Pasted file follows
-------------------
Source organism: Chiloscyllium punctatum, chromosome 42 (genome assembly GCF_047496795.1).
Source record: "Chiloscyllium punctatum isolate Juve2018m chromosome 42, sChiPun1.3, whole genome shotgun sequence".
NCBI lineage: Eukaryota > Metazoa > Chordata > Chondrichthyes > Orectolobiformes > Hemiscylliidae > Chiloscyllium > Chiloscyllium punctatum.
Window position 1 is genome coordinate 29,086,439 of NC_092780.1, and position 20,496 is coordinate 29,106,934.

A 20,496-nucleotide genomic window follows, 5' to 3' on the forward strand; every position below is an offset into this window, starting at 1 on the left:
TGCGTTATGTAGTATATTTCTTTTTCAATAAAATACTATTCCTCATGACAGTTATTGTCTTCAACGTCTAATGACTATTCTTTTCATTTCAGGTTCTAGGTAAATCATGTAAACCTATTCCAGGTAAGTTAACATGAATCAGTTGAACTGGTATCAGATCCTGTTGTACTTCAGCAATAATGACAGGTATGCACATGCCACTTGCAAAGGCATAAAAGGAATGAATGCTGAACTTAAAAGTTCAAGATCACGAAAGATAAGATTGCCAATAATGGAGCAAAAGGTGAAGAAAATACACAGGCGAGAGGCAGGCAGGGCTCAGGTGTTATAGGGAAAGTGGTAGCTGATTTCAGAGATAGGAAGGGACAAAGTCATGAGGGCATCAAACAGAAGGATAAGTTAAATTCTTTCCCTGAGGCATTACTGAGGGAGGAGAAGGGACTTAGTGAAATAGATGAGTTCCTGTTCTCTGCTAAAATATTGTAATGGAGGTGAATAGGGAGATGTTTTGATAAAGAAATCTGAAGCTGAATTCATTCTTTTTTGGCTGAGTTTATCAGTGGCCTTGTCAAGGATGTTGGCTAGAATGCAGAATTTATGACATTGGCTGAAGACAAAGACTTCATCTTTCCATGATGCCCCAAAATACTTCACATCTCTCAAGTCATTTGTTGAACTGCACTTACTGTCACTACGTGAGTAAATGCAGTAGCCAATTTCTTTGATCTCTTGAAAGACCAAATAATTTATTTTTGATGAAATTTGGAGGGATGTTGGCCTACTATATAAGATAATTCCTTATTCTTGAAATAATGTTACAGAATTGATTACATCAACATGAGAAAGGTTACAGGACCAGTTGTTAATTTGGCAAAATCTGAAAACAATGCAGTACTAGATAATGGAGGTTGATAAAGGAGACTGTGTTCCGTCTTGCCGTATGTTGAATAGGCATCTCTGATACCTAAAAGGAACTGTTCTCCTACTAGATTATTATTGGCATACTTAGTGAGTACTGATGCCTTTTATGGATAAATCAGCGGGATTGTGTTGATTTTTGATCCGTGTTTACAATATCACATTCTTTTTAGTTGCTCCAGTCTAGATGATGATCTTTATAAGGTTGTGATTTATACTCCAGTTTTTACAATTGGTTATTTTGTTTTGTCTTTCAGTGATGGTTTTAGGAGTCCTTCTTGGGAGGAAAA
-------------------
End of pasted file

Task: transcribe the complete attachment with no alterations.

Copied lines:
Source organism: Chiloscyllium punctatum, chromosome 42 (genome assembly GCF_047496795.1).
Source record: "Chiloscyllium punctatum isolate Juve2018m chromosome 42, sChiPun1.3, whole genome shotgun sequence".
NCBI lineage: Eukaryota > Metazoa > Chordata > Chondrichthyes > Orectolobiformes > Hemiscylliidae > Chiloscyllium > Chiloscyllium punctatum.
Window position 1 is genome coordinate 29,086,439 of NC_092780.1, and position 20,496 is coordinate 29,106,934.

A 20,496-nucleotide genomic window follows, 5' to 3' on the forward strand; every position below is an offset into this window, starting at 1 on the left:
TGCGTTATGTAGTATATTTCTTTTTCAATAAAATACTATTCCTCATGACAGTTATTGTCTTCAACGTCTAATGACTATTCTTTTCATTTCAGGTTCTAGGTAAATCATGTAAACCTATTCCAGGTAAGTTAACATGAATCAGTTGAACTGGTATCAGATCCTGTTGTACTTCAGCAATAATGACAGGTATGCACATGCCACTTGCAAAGGCATAAAAGGAATGAATGCTGAACTTAAAAGTTCAAGATCACGAAAGATAAGATTGCCAATAATGGAGCAAAAGGTGAAGAAAATACACAGGCGAGAGGCAGGCAGGGCTCAGGTGTTATAGGGAAAGTGGTAGCTGATTTCAGAGATAGGAAGGGACAAAGTCATGAGGGCATCAAACAGAAGGATAAGTTAAATTCTTTCCCTGAGGCATTACTGAGGGAGGAGAAGGGACTTAGTGAAATAGATGAGTTCCTGTTCTCTGCTAAAATATTGTAATGGAGGTGAATAGGGAGATGTTTTGATAAAGAAATCTGAAGCTGAATTCATTCTTTTTTGGCTGAGTTTATCAGTGGCCTTGTCAAGGATGTTGGCTAGAATGCAGAATTTATGACATTGGCTGAAGACAAAGACTTCATCTTTCCATGATGCCCCAAAATACTTCACATCTCTCAAGTCATTTGTTGAACTGCACTTACTGTCACTACGTGAGTAAATGCAGTAGCCAATTTCTTTGATCTCTTGAAAGACCAAATAATTTATTTTTGATGAAATTTGGAGGGATGTTGGCCTACTATATAAGATAATTCCTTATTCTTGAAATAATGTTACAGAATTGATTACATCAACATGAGAAAGGTTACAGGACCAGTTGTTAATTTGGCAAAATCTGAAAACAATGCAGTACTAGATAATGGAGGTTGATAAAGGAGACTGTGTTCCGTCTTGCCGTATGTTGAATAGGCATCTCTGATACCTAAAAGGAACTGTTCTCCTACTAGATTATTATTGGCATACTTAGTGAGTACTGATGCCTTTTATGGATAAATCAGCGGGATTGTGTTGATTTTTGATCCGTGTTTACAATATCACATTCTTTTTAGTTGCTCCAGTCTAGATGATGATCTTTATAAGGTTGTGATTTATACTCCAGTTTTTACAATTGGTTATTTTGTTTTGTCTTTCAGTGATGGTTTTAGGAGTCCTTCTTGGGAGGAAAA